Why and When should I refactor?

I recently bought the second edition of Refactoring by Martin Fowler, I like it a lot.

Last year I did a talk about refactoring with some thoughts I had: use ubiquitous language from Domain Driven Design to write code; apply visual design principles to identify code smells to start; and lastly refactor often.

I thought it is a good time to review the book and summarize what I learned in the past few months about refactoring.

The purpose of building systems is to continue playing the game. True long term thinking is goalless thinking. It is not about one single accomplishment, it is about a cycle of endless refinement and continuous improvement. It is your commitment to the process that will determine your progress.

- James Clear, “Atomic Habits”

What is Refactoring?

I find that refactoring becomes a loose concept term, similar as changing code for a better structure, where we miss some very important characteristics of it: it does not alter the external behaviors, and thus it needs to be done in a systematical disciplined way.

Refactoring is the process of changing a software system in a way that does not alter the external behavior of the code yet improves its internal structure.

- Martin Fowler, “Refactoring: Improving the Design of Existing Code”

Martin did a talk recently at Etsy Code as Craft Speaker Series, where he said: “Refactoring is a series of small changes that each change is so small that they are not worth doing it, but doing a whole bunch of them you are going to make a big change. ” This is also what DHH retweeted: small changes and programming habits.

So I think refactoring is a systematic and disciplined approach to change the internal structure of the code without changing the external behavior, such that “it makes the change easier.” Doing it often helps us to create good programming habits to write cleaner code and can continuously improve.

Why Refactoring?

In Martin’s book, there is a section on “Why should we refactor?” in Chapter 2. It talks about perspectives that refactoring improves the design of software; refactoring makes software easier to understand; refactoring helps me find bugs; and refactoring helps me program faster.

What resonates me most is that refactoring makes software easier to understand. As the software engineer who spent the past 8 years on legacy code bases, I spent more time reading and modifying the existing code than developing new code. I advocate that we should be more compassionate in coding to make our future self and others’ life easier. Making code easier to understand will save countless hours of future maintainers. My colleague and friend at work shared this article coding with empathy the other day. It reminds me of Sarah Mei’s talk Livable Code: The important part of software is not the code and the important part of software is not the people. It is code and people. Software engineering is working with other humans through code.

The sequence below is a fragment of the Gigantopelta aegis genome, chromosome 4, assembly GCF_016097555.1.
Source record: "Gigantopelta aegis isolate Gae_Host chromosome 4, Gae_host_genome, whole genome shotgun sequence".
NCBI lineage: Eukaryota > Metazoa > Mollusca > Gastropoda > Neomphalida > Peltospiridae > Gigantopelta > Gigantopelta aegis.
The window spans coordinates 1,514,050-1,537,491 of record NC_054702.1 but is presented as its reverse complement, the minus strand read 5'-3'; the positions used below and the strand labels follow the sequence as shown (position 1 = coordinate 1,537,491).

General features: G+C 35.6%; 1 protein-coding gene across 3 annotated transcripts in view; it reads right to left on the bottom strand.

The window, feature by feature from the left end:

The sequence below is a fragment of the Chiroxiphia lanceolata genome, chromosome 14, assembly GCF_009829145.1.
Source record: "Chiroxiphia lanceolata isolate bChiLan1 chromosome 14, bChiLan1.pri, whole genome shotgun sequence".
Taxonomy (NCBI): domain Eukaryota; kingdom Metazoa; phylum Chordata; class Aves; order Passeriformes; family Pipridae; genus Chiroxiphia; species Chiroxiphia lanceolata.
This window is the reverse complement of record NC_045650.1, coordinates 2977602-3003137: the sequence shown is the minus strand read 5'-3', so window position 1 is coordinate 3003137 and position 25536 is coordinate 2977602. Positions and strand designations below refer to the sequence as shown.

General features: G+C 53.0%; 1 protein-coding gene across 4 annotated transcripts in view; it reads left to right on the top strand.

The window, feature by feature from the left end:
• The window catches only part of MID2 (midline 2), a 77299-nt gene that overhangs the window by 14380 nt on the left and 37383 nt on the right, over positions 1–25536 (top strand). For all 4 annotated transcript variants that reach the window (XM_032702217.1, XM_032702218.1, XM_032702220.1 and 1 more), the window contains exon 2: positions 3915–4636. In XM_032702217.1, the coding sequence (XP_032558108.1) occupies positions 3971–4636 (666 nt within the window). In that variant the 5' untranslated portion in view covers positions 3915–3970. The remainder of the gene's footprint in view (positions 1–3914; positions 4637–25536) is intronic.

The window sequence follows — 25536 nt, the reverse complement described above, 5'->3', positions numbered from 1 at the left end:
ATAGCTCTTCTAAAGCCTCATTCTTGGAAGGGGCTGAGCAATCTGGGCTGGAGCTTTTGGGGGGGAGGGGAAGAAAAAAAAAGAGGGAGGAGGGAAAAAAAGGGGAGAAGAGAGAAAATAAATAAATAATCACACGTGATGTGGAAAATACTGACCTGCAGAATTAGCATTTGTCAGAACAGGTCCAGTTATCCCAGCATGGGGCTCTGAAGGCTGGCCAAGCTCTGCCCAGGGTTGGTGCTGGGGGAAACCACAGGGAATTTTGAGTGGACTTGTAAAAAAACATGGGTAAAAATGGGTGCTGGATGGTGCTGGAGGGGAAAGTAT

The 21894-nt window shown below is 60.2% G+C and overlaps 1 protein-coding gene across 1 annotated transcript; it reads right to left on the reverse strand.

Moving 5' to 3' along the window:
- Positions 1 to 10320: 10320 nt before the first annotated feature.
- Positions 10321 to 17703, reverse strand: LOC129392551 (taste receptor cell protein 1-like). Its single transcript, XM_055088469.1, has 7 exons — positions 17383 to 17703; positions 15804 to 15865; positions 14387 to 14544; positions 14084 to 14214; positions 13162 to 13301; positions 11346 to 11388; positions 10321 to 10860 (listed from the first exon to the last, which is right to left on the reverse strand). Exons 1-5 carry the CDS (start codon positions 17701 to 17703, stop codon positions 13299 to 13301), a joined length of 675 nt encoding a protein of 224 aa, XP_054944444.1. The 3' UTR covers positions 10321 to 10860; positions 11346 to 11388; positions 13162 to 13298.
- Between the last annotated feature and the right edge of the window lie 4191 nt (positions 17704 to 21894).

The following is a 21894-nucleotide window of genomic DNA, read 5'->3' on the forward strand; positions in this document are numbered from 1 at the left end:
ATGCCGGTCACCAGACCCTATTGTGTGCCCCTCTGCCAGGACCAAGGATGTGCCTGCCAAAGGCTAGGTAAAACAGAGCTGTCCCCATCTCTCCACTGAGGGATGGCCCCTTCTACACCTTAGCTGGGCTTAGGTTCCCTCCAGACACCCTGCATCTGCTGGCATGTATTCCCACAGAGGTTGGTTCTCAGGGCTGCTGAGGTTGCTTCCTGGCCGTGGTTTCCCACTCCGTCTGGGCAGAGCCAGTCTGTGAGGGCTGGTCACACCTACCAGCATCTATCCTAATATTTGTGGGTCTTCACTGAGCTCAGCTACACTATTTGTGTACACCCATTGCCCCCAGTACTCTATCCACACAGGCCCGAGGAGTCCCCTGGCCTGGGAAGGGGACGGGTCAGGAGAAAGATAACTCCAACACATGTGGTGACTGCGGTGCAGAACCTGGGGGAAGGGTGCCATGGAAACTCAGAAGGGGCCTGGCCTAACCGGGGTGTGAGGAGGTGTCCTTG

Making software easier to understand has multiple benefits: it makes the path to evolve a better design more visible; it accumulates domain knowledge as the code itself is the documentation; it removes accidental complications thus will improve our estimation of adding a new feature.

When to Refactor?

To avoid digging your own grave, refactoring must be done systematically.

In the book there is also a section about “When should we Refactor?”

From my experience working on product teams, the best strategy to use to do a “big” refactoring is “to refactor just before I need to add a new feature to the code base” and “make the change easier and then make the easy change.”

Take every opportunity, such as when investigating a production issue, fixing a bug, writing a design documentation etc., to do small “unworthy” refactoring changes to make the code easier to understand, such as renaming, extract methods, formatting, and align code so that it is easier to scan.

Before we change any code structures, make sure we have tests in place. If not, we need to start with characterization tests to capture the existing system behavior. Learn the systematic steps of refactoring outlined in the book so that we are able to make small changes every time instead of burying down in the rabbit hole.

Refactoring is good learning experience to understand the system better and end up making the system easier to understand. When we don’t understand our code, it is an invitation to do some refactoring.

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Inspired and Inspiring. @bonniepan02 on Twitter.

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Bonnie Pan

Bonnie Pan

Inspired and Inspiring. @bonniepan02 on Twitter.

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